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When Will Time End
Time is flying by on this busy, crowded planetas life changes and evolves from second to second. At the same time, the arc of the humanlifespan is getting longer: 67 years is the global average, up from just 20 years in theStone Age. Modern science provides a humbling perspective.Our lives, indeed even that of the human species, are just a blip compared to the Earth, at4.5 billion years and counting, and the universe, at 13.7 billion years. It now appears the entire cosmos is livingon borrowed time. It may be a blip within a much grander sweep of time. When, we nowask, will time endé
Our lives are governed by cycles of wakingand sleeping, the seasons, birth and death. Understanding time in cyclical terms connectsus to the natural world, but it does not answer the questions of science. What explains Earth's past, its geologicaleras and its ancient creaturesé And where did our world come fromé How and when willit endé In the revolutions spawned by Copernicus and Darwin, we began to see time as an arrow,in a universe that's always changing. The 19th century physicist, Ludwig Boltzmann,found a law he believed governed the flight of Time's arrow. Entropy, based on the 2ndlaw of thermodynamics, holds that states of
disorder tend to increase. From neat, orderly starting points, the elements,living things, the earth, the sun, the galaxy. are all headed eventually to states of highentropy or disorder. Nature fights this inevitable disintegration by constantly reassemblingmatter and energy into lower states of entropy in cycles of death and rebirth. Will entropy someday win the battle and putthe breaks on time's arrowé Or will time, stubbornly, keep moving forwardé We are observers, and pawns, in this cosmicconflict. We seek mastery of time's workings,
even as the clock ticks down to our own certainend. Our windows into the nature of time are the mechanisms we use to chart and measurea changing universe, from the mechanical clocks of old, to the decay of radioactive elements,or telescopes that measure the speed of distant objects. Our lives move in sync with the 24hour day,the time it takes the Earth to rotate once. Well, it's actually 23 hours, 56 minutesand 4.1 seconds if you're judging by the stars, not the sun. Earth got its spin atthe time of its birth, from the bombardment of rocks and dust that formed it. But it'sgradually losing it to drag from the moon's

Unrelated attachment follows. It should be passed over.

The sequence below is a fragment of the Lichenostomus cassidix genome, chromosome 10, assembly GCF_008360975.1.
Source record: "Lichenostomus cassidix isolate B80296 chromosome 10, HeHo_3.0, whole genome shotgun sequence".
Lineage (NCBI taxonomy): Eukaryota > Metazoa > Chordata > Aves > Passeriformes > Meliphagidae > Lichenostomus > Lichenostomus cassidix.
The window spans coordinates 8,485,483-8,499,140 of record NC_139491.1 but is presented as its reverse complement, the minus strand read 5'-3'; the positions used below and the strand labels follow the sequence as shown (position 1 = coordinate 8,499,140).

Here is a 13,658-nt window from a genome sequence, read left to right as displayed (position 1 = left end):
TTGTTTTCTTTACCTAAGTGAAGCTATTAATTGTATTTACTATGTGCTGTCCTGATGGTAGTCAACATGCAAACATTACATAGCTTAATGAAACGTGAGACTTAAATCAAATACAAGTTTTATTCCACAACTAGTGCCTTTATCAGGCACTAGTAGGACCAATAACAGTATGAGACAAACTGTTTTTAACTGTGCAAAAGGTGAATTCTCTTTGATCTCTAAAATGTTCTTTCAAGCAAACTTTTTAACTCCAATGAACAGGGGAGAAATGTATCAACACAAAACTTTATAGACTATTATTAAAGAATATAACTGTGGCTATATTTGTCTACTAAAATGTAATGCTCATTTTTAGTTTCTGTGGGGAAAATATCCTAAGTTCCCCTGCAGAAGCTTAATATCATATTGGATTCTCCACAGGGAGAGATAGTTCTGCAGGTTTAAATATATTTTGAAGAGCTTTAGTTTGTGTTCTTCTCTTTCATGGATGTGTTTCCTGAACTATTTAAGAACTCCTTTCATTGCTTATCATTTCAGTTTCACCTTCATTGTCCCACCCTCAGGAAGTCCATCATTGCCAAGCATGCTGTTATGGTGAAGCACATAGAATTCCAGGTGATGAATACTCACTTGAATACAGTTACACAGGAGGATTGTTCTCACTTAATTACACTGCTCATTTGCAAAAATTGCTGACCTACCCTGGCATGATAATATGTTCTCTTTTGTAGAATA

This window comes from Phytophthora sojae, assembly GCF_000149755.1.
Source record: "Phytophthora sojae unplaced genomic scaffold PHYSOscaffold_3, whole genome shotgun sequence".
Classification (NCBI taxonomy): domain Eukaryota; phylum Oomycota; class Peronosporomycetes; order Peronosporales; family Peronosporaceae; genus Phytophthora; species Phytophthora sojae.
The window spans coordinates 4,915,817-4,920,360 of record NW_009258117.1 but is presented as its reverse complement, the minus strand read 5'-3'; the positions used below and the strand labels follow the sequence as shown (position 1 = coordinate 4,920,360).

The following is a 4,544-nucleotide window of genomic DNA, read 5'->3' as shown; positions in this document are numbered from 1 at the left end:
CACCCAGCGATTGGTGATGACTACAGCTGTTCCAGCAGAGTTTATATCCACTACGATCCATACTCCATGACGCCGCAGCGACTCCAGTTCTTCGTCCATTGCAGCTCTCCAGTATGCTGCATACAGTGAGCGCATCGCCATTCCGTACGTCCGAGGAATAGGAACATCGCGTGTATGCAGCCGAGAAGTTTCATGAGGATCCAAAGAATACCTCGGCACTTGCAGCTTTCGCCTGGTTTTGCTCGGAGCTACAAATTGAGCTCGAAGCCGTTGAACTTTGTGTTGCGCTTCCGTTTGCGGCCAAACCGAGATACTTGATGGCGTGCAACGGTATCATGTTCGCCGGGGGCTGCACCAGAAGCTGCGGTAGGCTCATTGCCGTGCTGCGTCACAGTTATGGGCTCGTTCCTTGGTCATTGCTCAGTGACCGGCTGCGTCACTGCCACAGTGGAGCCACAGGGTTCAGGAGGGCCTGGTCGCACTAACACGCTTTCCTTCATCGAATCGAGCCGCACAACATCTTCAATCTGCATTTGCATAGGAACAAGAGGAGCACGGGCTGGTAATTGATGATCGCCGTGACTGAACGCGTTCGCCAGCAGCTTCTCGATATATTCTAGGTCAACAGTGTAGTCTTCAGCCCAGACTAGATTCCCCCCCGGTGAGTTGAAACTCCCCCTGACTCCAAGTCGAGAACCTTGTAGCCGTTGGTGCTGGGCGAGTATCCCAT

gravity. That's why, in the time of the dinosaurs,a year was 370 days, and why we have to add a leap second to our clocks about every 18months. In a few hundred million years, we'll gain a whole hour. The daynight cycle is so reliable that ithas come to regulate our internal chemistry. The fading rays of the sun, picked up by ourretinas, set our socalled â€œcircadian rhythmsâ€� in motion. That's when our brains beginto secrete melatonin, a hormone that tells our bodies to get ready for sleep.
Finally, in the light of morning, the flowof melatonin stops. Our blood pressure spikesâ€¦ body temperature and heart rate rise as wemove out into the world. Our days, and our lives, are short in cosmic terms. But withour minds, we have learned to follow time's trail out to longer and longer intervals. We know from precise measurements that theEarth goes around the sun every 365.256366 days. Much of the solar energy that hits ourplanet is reflected back to space or absorbed by dust and clouds. The rest sets our planetin motion. You can see it in the ebb and flow of heatin the tropical oceans, the annual melting